I had a big lump in my throat watching Aly Raisman collect her gold medal after wowing the crowd with her floor routine performed to the Hava Nagila on Monday night. It just doesn’t get better than that.
It was one of those “where were you” moments and it was great to be able to speak to her just moments after she collected her first piece of Olympic silverware.
At just 18, it’s clear that Raisman has had to make so many sacrifices to become one of the world’s finest gymnasts and parents, Lynn and Rick, could not be prouder of their daughter, who told me that she hopes to inspire a generation of American athletes.
You could see the tension of the face of the Raismans with her every leap and tumble. It made really great television and I’m sure that most parents have been there and done that, although probably not at an Olympics.
No doubt, young Aly will get some huge commercial opportunities and I expect her to take everything in her stride on her way to becoming a global star.
Week one of the Olympics have been a real roller-coaster for British and Israeli sports fans following a string of disappointing performances from some of their heroes.
From day one, Efraim Zinger, the Secretary General of the Olympic Committee of Israel, told his nation not to get carried away in terms of medals and as things stand, he is spot on.
Some of Israel’s finest sportsmen and women are already out of the competition, but there is a great vibe around the camp and once the first medal goes into the bag, I’m sure the country will be celebrating as one.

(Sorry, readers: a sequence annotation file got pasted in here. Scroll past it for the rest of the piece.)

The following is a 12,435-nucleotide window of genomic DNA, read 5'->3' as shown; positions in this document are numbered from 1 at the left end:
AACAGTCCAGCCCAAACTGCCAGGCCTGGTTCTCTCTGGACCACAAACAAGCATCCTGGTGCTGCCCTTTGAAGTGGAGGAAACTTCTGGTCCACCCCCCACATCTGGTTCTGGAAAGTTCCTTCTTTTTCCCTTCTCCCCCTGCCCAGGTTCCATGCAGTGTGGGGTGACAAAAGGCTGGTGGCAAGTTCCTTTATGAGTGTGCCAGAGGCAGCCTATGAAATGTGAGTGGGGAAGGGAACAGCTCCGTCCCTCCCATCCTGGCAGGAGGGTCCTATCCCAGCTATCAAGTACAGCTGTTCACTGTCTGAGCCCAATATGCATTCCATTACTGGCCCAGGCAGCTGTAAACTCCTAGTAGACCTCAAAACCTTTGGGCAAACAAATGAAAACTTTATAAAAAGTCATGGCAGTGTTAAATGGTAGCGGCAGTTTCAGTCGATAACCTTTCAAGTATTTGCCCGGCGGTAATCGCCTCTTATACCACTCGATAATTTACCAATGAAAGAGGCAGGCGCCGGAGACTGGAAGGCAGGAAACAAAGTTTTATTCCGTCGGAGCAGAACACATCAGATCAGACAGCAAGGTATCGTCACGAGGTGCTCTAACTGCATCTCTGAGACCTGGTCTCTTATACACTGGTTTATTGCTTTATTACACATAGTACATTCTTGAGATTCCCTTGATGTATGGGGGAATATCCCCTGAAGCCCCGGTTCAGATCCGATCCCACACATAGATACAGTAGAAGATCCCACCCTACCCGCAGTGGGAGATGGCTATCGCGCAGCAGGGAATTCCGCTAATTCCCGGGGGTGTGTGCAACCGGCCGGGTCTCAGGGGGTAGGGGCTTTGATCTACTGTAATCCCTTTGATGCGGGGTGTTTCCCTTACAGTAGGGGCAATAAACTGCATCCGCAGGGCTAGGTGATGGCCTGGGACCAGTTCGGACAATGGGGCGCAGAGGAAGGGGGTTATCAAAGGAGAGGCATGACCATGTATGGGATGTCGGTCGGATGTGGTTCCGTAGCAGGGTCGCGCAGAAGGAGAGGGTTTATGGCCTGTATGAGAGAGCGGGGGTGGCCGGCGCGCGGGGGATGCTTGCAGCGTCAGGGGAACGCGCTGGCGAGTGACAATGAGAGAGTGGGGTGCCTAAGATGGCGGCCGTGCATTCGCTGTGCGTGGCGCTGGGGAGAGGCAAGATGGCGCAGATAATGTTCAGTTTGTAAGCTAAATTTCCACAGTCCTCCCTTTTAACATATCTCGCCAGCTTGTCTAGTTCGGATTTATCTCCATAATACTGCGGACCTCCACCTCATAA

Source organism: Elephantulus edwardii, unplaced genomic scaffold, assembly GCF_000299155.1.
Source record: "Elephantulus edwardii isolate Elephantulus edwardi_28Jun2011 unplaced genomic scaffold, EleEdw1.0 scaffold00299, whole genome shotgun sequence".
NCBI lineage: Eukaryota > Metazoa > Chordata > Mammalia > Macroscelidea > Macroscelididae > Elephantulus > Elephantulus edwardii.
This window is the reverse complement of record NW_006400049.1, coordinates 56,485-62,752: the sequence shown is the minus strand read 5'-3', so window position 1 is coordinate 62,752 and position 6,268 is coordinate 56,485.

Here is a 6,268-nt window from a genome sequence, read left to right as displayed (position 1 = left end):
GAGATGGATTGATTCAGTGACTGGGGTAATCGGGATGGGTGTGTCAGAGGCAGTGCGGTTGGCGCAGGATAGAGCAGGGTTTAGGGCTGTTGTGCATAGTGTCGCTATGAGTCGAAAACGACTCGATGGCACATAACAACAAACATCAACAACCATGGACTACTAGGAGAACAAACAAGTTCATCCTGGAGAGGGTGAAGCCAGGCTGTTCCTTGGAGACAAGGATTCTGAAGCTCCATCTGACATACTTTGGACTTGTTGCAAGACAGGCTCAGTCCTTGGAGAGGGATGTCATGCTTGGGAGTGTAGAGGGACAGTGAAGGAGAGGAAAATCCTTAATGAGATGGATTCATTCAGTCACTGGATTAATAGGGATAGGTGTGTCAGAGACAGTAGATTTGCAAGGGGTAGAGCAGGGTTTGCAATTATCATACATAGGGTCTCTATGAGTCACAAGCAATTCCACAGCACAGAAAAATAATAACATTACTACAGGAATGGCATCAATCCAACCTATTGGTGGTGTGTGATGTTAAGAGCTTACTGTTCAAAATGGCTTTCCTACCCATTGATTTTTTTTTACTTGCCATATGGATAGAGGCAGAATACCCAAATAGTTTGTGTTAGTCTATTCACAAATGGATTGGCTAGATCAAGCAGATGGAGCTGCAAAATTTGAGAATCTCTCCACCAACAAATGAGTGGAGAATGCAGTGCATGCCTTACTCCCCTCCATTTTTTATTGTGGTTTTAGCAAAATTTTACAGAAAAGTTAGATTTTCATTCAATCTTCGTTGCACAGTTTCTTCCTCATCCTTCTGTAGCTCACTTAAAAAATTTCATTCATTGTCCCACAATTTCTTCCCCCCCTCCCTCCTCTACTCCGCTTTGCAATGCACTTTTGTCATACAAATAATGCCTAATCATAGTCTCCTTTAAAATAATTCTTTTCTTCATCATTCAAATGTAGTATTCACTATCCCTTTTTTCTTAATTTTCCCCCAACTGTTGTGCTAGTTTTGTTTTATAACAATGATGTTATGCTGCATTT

Nobody expected tennis star Shahar Peer to pose a serious threat against Maria Sharapova and it was hard to watch her being bullied around the court. The main thing is that, on her least favourite surface, she came away with her head held high. Like Zinger, Peer is a realist and her words about representing her country with pride really hit home.
Week Two promises much for Jewish athletes. I’m looking forward to seeing Australian sprinter Steve Solomon in action for the first time, as well as Israeli athletes Donald Sanford, marathon runner Zohar Zimro and pole vaulter Jillian Schwartz.
Lee Korzits is the one to watch. The windsurfer is looking to become Israel’s first female gold medalist, and after an encouraging first few days in the there’s a great weight of expectation on her shoulders.